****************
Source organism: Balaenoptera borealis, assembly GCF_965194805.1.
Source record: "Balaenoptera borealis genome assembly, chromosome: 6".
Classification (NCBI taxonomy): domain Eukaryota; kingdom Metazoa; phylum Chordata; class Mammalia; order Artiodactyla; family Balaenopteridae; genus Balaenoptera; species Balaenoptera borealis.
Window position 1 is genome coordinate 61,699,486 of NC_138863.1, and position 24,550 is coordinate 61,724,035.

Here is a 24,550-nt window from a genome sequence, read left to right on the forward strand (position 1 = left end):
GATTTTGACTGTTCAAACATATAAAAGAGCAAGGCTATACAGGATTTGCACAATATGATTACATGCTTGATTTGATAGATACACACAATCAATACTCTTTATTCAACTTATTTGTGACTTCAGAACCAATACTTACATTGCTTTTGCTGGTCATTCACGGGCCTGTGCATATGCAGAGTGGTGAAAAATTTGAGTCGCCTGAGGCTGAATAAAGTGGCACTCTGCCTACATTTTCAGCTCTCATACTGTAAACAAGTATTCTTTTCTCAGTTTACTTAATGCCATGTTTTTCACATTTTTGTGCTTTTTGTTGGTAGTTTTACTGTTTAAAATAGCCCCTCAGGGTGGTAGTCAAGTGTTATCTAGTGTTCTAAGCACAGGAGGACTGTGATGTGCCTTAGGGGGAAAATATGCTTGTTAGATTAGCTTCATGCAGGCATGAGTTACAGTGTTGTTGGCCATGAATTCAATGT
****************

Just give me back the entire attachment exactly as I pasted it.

Source organism: Balaenoptera borealis, assembly GCF_965194805.1.
Source record: "Balaenoptera borealis genome assembly, chromosome: 6".
Classification (NCBI taxonomy): domain Eukaryota; kingdom Metazoa; phylum Chordata; class Mammalia; order Artiodactyla; family Balaenopteridae; genus Balaenoptera; species Balaenoptera borealis.
Window position 1 is genome coordinate 61,699,486 of NC_138863.1, and position 24,550 is coordinate 61,724,035.

Here is a 24,550-nt window from a genome sequence, read left to right on the forward strand (position 1 = left end):
GATTTTGACTGTTCAAACATATAAAAGAGCAAGGCTATACAGGATTTGCACAATATGATTACATGCTTGATTTGATAGATACACACAATCAATACTCTTTATTCAACTTATTTGTGACTTCAGAACCAATACTTACATTGCTTTTGCTGGTCATTCACGGGCCTGTGCATATGCAGAGTGGTGAAAAATTTGAGTCGCCTGAGGCTGAATAAAGTGGCACTCTGCCTACATTTTCAGCTCTCATACTGTAAACAAGTATTCTTTTCTCAGTTTACTTAATGCCATGTTTTTCACATTTTTGTGCTTTTTGTTGGTAGTTTTACTGTTTAAAATAGCCCCTCAGGGTGGTAGTCAAGTGTTATCTAGTGTTCTAAGCACAGGAGGACTGTGATGTGCCTTAGGGGGAAAATATGCTTGTTAGATTAGCTTCATGCAGGCATGAGTTACAGTGTTGTTGGCCATGAATTCAATGT